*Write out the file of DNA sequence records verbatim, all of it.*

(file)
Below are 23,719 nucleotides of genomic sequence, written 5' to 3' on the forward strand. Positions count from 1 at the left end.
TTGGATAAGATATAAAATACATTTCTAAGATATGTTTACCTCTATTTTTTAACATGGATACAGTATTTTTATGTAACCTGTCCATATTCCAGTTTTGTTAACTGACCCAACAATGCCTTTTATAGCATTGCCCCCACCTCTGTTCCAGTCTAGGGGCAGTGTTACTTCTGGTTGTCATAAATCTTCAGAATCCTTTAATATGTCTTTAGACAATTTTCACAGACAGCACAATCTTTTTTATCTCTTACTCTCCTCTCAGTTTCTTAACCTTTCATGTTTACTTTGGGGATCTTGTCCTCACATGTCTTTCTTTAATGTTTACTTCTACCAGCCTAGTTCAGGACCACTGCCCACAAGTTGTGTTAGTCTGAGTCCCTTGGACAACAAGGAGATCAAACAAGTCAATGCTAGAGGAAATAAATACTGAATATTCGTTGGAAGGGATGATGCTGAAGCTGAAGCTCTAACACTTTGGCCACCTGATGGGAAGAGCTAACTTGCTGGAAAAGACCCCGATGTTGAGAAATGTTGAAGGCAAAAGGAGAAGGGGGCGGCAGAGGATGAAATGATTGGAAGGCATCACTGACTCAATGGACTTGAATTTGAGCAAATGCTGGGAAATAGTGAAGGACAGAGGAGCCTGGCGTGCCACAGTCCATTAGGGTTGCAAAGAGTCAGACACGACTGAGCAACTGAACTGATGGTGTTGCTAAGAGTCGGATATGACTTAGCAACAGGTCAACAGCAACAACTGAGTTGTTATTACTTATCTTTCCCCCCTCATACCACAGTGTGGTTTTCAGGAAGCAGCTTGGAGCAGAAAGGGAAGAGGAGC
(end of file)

Below are 23,719 nucleotides of genomic sequence, written 5' to 3' on the forward strand. Positions count from 1 at the left end.
TTGGATAAGATATAAAATACATTTCTAAGATATGTTTACCTCTATTTTTTAACATGGATACAGTATTTTTATGTAACCTGTCCATATTCCAGTTTTGTTAACTGACCCAACAATGCCTTTTATAGCATTGCCCCCACCTCTGTTCCAGTCTAGGGGCAGTGTTACTTCTGGTTGTCATAAATCTTCAGAATCCTTTAATATGTCTTTAGACAATTTTCACAGACAGCACAATCTTTTTTATCTCTTACTCTCCTCTCAGTTTCTTAACCTTTCATGTTTACTTTGGGGATCTTGTCCTCACATGTCTTTCTTTAATGTTTACTTCTACCAGCCTAGTTCAGGACCACTGCCCACAAGTTGTGTTAGTCTGAGTCCCTTGGACAACAAGGAGATCAAACAAGTCAATGCTAGAGGAAATAAATACTGAATATTCGTTGGAAGGGATGATGCTGAAGCTGAAGCTCTAACACTTTGGCCACCTGATGGGAAGAGCTAACTTGCTGGAAAAGACCCCGATGTTGAGAAATGTTGAAGGCAAAAGGAGAAGGGGGCGGCAGAGGATGAAATGATTGGAAGGCATCACTGACTCAATGGACTTGAATTTGAGCAAATGCTGGGAAATAGTGAAGGACAGAGGAGCCTGGCGTGCCACAGTCCATTAGGGTTGCAAAGAGTCAGACACGACTGAGCAACTGAACTGATGGTGTTGCTAAGAGTCGGATATGACTTAGCAACAGGTCAACAGCAACAACTGAGTTGTTATTACTTATCTTTCCCCCCTCATACCACAGTGTGGTTTTCAGGAAGCAGCTTGGAGCAGAAAGGGAAGAGGAGC